Physical vs. Mental Pain: Which One Really Hurts?

Physical vs. Mental Pain: Which One Really Hurts?

During one of my dance routines, I attempted a hitch kick – a move that sends your leg soaring high into the air. But as my leg shot up, my supporting leg gave way, resulting in a harrowing crunch. I had just snapped my anterior cruciate ligament. The immediate sensation was a sharp, paralyzing pain, a pain so palpable it was as if the world had momentarily stopped.

Yet, the aftermath was a pain of another kind. Even after the physical damage started mending, the trauma clung to me. Every time I closed my eyes, I would relive that dreadful moment. The sound of my ligament snapping, the feeling of my leg buckling beneath me, the echo of my own gasp – it was all on repeat in my mind, a never-ending loop of anguish.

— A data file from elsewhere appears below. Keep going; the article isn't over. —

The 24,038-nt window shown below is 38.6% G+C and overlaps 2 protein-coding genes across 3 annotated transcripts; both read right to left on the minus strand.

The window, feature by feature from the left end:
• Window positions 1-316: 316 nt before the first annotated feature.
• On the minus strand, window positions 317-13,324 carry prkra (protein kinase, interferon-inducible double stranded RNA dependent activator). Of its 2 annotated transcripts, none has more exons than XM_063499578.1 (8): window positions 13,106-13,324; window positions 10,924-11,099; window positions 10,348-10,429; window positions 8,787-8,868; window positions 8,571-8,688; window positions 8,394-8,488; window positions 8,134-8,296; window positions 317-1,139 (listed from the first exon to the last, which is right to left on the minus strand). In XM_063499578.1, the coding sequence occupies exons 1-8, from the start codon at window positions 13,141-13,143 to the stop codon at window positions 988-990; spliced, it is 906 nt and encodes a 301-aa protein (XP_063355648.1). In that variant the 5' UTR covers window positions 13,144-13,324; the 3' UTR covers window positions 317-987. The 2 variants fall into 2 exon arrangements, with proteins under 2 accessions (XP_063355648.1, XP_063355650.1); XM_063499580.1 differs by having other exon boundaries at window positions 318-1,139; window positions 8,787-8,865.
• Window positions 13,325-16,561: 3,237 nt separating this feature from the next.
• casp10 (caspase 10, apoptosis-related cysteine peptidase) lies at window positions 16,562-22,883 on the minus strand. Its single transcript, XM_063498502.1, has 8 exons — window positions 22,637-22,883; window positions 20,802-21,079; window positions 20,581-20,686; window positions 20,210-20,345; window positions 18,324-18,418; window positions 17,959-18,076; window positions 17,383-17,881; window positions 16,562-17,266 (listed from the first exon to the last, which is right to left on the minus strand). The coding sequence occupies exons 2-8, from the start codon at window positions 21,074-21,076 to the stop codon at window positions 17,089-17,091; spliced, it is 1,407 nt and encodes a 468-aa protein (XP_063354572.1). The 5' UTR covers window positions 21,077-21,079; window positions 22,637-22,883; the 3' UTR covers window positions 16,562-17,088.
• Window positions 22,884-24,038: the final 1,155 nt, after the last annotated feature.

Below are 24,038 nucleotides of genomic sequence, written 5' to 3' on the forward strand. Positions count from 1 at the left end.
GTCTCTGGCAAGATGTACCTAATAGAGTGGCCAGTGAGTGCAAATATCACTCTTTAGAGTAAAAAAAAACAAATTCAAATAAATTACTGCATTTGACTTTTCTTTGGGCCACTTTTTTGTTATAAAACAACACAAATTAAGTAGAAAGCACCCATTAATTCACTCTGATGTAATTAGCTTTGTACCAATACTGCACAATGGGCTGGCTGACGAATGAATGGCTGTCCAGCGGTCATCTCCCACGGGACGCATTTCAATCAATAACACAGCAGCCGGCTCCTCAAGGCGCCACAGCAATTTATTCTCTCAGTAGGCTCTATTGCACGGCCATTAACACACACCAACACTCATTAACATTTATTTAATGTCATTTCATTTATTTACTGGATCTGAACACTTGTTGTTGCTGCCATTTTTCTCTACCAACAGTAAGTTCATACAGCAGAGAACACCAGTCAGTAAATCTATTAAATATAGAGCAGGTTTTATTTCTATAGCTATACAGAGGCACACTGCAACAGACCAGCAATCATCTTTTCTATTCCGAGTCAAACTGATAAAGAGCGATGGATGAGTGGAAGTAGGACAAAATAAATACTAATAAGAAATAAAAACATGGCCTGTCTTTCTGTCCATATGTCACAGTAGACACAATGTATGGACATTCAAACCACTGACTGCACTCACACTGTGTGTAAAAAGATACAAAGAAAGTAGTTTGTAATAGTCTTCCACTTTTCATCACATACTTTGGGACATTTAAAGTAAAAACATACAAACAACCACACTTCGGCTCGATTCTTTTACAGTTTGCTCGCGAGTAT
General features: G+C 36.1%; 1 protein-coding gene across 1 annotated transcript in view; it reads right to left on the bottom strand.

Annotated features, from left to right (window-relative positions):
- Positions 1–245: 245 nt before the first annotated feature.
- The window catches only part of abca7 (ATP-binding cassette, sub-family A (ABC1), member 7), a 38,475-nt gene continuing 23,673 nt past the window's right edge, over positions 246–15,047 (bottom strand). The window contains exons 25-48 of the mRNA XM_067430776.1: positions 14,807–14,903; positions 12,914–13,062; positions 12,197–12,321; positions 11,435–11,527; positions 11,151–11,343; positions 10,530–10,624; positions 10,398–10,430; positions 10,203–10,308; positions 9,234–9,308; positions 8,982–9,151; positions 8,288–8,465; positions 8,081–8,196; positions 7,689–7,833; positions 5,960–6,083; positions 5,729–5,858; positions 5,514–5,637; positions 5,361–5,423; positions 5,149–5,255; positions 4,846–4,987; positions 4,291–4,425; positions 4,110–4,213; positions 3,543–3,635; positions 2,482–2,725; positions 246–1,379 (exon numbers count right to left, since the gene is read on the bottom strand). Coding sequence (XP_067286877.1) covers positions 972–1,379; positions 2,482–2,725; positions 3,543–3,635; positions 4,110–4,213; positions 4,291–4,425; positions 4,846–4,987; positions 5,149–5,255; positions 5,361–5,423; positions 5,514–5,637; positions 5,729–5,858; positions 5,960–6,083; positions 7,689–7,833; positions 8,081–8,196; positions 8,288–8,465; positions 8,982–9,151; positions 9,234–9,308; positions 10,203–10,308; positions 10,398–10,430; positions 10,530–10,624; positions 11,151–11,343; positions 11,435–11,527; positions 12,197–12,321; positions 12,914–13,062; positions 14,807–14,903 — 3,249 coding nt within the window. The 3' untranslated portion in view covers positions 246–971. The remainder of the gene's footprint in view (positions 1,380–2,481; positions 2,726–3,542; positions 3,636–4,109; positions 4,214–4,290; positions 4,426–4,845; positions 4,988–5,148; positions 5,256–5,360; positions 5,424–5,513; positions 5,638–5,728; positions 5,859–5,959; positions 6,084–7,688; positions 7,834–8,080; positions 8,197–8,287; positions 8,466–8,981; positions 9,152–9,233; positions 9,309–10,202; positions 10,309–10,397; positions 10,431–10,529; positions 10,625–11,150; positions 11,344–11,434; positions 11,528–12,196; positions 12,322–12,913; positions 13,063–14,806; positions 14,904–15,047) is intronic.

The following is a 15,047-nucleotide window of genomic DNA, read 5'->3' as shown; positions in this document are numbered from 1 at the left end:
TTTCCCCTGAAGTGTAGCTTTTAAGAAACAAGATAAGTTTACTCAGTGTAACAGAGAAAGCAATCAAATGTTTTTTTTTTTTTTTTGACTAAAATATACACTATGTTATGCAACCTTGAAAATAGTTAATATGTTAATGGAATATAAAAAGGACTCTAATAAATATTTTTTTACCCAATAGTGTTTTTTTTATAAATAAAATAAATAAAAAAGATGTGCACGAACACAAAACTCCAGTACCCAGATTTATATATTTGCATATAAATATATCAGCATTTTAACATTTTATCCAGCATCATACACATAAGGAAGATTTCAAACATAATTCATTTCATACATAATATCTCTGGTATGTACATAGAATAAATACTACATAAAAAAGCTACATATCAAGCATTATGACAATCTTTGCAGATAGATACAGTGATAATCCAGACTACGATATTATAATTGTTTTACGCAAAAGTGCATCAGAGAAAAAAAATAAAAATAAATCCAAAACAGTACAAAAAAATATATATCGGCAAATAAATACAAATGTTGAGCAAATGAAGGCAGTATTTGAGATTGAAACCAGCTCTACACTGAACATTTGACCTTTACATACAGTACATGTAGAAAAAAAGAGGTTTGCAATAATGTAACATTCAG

The physical pain was real, yes. But the emotional and mental fallout? That was almost indescribable. Physical injuries have timelines, predictions. “Give it six weeks,” the doctor might say. But when your mind is wounded, when trauma embeds itself deep within your psyche, there’s no telling how long it might take to heal. If it even heals at all.

Much of the work I dedicate myself to revolves around helping others manage and navigate their minds. Self-awareness is the cornerstone. Before we ask, “What’s wrong with us?”, we should be asking, “What happened to us?”. This sentiment resonated deeply with me while reading “What Happened to You?”, a poignant book co-authored by Oprah Winfrey and Dr. Perry. Through understanding, we pave the way to healing.
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